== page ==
Donna Schwenk on Health Benefits of Fermented Foods

Donna Schwenk on Health Benefits of Fermented Foods

 Home-made fermented beet juice (a.k.a. beet kvass). It's my favorite!

Home-made fermented beet juice (a.k.a. beet kvass). It's my favorite!

At a glance

Donna Schwenk, author of Cultured Food for Health, shared the power of cultivating live cultures inside our gut by consuming kefir, kombucha, and fermented vegetables.

What you’ll learn

  • How consuming raw fermented foods can help with health problems like seasonal allergies, hormonal imbalance, fatigue, and more
  • Why consuming fermented foods is more powerful than taking probiotic supplements
  • How to eat these healing raw foods properly

Let's Begin.

At the time of this interview, I was doing research for my book project on vegetable fermentation and looking for more information on the health benefits of consuming fermented foods. I met Donna Schwenk at the Boston Fermentation Festival hosted by Boston Ferments. She was about release her book Cultured Food for Health. It was just the right timing and I was so grateful that she agreed to spend some time with me on discussing more on this topic. The interview was very informational and eye-opening. It has opened another door to opportunities to improve our health. 

Below you’ll find what we discussed in detail. Note that information shared by Donna may not reflect the exact words she used. But it conveys the same meaning.

Can consuming fermented foods heal seasonal allergies?

I had seasonal allergies for 30 to 40 years and went from three months of suffering to one week after I started eating fermented foods. At the base of every kind of allergy, it is about the adrenal stress. And there is a massive amount of vitamin C in fermented vegetables which supports the adrenal. For example, regular cabbage contains 70 milligrams of vitamin C, whereas fermented cabbage has 10 times as much. This will help the immune response get less severe. Meanwhile, there are abundant B vitamins from kefir and kombucha, which also strengthens the adrenal and reduces inflammation. In other words, the friendly bacteria talks to your immune system.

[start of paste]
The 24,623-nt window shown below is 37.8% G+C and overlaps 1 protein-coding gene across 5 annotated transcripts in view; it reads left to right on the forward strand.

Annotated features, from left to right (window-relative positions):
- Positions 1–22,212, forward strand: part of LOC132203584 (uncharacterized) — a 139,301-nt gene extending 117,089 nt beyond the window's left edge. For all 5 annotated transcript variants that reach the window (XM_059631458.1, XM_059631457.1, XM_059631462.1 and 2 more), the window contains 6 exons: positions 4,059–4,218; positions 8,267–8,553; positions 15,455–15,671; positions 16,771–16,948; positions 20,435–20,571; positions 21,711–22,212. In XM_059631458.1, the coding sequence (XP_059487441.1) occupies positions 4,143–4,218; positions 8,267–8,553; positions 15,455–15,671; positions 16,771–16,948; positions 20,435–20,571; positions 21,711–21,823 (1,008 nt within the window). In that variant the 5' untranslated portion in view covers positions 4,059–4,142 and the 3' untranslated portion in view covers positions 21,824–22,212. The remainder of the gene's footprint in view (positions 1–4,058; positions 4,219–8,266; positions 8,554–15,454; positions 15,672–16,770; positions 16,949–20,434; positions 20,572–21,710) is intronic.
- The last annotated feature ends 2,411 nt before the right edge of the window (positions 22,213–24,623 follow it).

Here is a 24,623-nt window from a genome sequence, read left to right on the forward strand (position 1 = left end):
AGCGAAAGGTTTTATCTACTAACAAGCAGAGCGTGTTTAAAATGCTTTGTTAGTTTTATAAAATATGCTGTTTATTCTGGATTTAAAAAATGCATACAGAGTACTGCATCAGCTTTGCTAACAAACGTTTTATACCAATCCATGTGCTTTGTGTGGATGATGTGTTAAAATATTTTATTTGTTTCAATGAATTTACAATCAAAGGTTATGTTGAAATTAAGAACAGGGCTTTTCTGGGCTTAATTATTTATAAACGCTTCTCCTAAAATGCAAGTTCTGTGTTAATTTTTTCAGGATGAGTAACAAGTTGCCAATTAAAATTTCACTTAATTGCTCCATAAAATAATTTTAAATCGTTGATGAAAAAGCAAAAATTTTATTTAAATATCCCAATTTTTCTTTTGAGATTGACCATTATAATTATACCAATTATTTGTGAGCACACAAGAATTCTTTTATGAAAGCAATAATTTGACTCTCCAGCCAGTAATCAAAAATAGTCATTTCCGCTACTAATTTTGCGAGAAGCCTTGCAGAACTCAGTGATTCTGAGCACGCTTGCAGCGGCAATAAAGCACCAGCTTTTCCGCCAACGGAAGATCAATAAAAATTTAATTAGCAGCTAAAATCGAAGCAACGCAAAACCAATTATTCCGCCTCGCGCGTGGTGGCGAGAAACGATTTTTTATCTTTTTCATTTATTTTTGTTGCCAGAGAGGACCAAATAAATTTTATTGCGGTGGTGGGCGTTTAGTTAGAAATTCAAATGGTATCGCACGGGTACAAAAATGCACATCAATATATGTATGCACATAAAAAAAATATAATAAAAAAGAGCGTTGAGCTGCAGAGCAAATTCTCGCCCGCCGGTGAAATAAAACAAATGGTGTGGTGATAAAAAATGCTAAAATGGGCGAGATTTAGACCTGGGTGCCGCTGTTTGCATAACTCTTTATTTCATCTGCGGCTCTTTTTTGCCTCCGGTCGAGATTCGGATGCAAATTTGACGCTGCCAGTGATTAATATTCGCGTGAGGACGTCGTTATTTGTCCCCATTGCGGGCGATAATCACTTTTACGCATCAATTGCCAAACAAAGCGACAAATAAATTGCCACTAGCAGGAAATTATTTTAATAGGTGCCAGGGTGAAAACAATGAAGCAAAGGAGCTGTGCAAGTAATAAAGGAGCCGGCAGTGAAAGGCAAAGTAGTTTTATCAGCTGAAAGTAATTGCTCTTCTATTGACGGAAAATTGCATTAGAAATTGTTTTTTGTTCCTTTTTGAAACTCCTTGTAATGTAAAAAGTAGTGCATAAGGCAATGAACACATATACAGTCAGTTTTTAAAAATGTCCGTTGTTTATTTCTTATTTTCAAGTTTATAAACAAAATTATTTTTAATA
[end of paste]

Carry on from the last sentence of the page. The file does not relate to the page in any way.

Do you see that a lot of the intolerance and allergies (including food allergies) these days have something to do with our gut?

It is proven that intolerance and allergies are connected to the internal microbiota. According to a study published in the summer of 2015, for people who were given antibiotics especially during infancy and childhood, they killed bacteria in their gut which caused food allergy later on. When those missing strains of bacteria were put back to the gut, the allergy went away. Generations after generations, there is more and more use of antibiotics. People’s awareness to cultivate friendly bacteria is still not very strong. That’s why children these days don’t have as diverse gut flora as we used to. Each generation is getting worse, because the moms don’t have them anymore.

Does consuming fermented foods help heal Small Intestine Bacteria Overgrowth (SIBO)?

It can help. SIBO is a sign that the body is out of balance. And eating fermented foods is one way to help the body get back to the balance.

Can cultivating live cultures inside the body help balance hormones?

Yes, very much so! Consuming fermented foods regulates women hormones. It can help women with menopause balance out the hormones. As an example, kombucha, kefir, and fermented vegetables can remove the extra estrogen and hot flashes. Bacteria are doing everything.


Eating fermented foods helps the mom-to-be set a healthy foundation for her baby’s life.

How safe are they for kids and pregnant women?

The more good bacteria the mom has, the more she is going to give it to her baby, which is going to set the foundation for the baby’s life. Children seem to get better faster by absorbing microbes more efficiently.

Some people have histamine intolerance and may not be able to tolerate fermented vegetables. What is your opinion on that?

Histamine intolerance is a sign of adrenal stress and lacking good gut flora. It is recommended that those with histamine intolerance start fixing their gut first with probiotic supplements. Consuming these supplements may not cause as strong alert reactions as you would experience when you take fermented foods, if you are allergic to histamine. Juicing can be a great way to fix histamine intolerance. After the health of the gut is improved, they may be able to add fermented foods into their diet.

Would you recommend people taking probiotic supplements or would you prefer cultivating good microbes by eating fermented foods?